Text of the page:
[O]ne belongs to the whole, one is in the whole; there is nothing which could judge, measure, compare, or sentence our being, for that would mean judging, measuring, or sentencing the whole. But there is nothing besides the whole. That nobody is held responsible any longer…that alone is the great liberation. . .We deny God, we deny responsibility in God: only thereby do we redeem the world.[31]

C.  Irrationalism

Irrationalism results from the denial of transcendence. To fully understand fascism it is necessary to understand this turn to irrationalism in the context of the revolt against the enlightenment (and positivism) and the turn toward romanticism in the 19th Century. Umberto Eco says “Fascism was philosophically out of joint, but emotionally it was firmly fastened to some archetypal foundations.”[32] He goes on to say:

The Enlightenment, the Age of Reason, is seen as the beginning of modern depravity.  In this sense Ur-Fascism can be defined as irrationalism. . . . Irrationalism also depends on the cult of action for action’s sake. Action being beautiful in itself, it must be taken before, or without, any previous reflection.  Thinking is a form of emasculation. Therefore culture is suspect insofar as it is identified with critical attitudes. Distrust of the intellectual world has always been a symptom of Ur-Fascism. . . The official Fascist intellectuals were mainly engaged in attacking modern culture and the liberal intelligentsia for having betrayed traditional values.[33]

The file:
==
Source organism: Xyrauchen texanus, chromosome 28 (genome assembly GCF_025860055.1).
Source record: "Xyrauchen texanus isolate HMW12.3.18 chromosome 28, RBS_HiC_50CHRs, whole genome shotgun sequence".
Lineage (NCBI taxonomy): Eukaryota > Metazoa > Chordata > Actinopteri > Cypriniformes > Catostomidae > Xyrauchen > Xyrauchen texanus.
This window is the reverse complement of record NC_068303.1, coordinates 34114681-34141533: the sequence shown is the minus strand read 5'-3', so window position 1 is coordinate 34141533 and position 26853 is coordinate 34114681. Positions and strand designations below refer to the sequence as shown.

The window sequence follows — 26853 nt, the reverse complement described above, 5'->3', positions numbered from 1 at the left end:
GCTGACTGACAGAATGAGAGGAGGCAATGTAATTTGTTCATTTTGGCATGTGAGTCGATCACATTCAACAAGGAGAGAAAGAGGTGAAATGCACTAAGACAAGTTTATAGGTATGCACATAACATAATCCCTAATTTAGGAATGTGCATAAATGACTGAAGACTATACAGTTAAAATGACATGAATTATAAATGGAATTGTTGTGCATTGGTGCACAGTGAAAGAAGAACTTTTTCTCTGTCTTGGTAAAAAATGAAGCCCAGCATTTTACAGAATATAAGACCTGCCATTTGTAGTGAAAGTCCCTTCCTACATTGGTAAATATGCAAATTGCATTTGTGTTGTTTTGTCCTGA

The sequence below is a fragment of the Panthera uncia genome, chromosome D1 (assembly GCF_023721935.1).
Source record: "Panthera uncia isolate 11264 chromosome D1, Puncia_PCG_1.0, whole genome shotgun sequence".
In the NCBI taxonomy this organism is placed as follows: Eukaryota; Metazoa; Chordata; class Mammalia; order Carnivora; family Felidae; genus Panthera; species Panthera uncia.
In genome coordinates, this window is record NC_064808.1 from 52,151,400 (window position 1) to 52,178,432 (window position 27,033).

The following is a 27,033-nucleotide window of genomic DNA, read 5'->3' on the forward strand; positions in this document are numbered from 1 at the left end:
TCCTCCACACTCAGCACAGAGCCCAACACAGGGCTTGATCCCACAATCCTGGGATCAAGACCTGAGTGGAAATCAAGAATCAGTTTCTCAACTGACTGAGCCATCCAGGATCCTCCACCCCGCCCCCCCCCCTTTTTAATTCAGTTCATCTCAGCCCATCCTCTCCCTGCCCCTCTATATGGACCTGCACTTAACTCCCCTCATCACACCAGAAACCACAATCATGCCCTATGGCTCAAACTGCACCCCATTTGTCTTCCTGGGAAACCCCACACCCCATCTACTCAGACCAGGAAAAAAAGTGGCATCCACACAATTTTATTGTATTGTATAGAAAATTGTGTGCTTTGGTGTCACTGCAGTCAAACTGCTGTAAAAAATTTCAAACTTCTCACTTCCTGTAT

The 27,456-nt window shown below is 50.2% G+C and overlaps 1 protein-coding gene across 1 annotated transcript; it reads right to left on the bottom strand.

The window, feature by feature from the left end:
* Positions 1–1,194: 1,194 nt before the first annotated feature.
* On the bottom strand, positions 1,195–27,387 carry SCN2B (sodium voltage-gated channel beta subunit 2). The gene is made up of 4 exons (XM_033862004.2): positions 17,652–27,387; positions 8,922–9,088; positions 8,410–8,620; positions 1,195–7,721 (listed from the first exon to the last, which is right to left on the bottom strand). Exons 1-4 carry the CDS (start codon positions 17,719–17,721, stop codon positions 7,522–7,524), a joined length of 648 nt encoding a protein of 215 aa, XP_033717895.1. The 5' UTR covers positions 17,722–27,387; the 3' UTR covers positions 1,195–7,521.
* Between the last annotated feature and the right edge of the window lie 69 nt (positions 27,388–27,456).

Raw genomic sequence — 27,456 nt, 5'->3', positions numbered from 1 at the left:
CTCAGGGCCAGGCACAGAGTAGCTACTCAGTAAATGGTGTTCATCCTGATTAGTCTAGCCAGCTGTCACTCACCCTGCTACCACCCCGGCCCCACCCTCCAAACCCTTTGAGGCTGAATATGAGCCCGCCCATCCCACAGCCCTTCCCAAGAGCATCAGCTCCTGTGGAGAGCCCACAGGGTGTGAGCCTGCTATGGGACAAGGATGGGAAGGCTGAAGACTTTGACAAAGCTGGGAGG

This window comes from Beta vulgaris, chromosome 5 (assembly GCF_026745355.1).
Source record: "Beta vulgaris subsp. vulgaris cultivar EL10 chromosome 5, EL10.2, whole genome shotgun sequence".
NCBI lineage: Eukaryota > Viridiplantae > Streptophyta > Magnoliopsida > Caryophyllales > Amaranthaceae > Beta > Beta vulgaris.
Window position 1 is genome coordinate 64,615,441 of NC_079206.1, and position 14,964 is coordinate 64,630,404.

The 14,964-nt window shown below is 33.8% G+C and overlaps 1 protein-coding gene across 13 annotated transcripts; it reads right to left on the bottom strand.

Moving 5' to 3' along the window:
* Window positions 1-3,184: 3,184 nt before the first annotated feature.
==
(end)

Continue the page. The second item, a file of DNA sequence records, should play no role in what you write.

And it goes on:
Irrationalism is the ultimate denial of the validity and authority of reason, i.e., classical logic in establishing a basis for truth. By doing this you deny the existence of a rational, transcendent deity and the possibility of objective knowledge. The fascist theorist would argue that reason is inadequate, since political behavior is largely non-rational, and therefore, as a rule, not susceptible to the kind of solutions intellectuals habitually seek to impose. In its place, once the existence of universals are denied, are mysticism, myths, the sense of life force, and violence and revolution. Carl Cohen is one of those who includes irrationalism as one of the main components of fascism. He writes: “It is the outcome of the abandonment of intellect as the ideal ruling faculty in political affairs and its replacement by some nonintellectual function.”[34] He lists these replacements as sentiment, inspiration, passion, intuition, force or will. He goes on to quote a major fascist figure, George Sorel, on this point: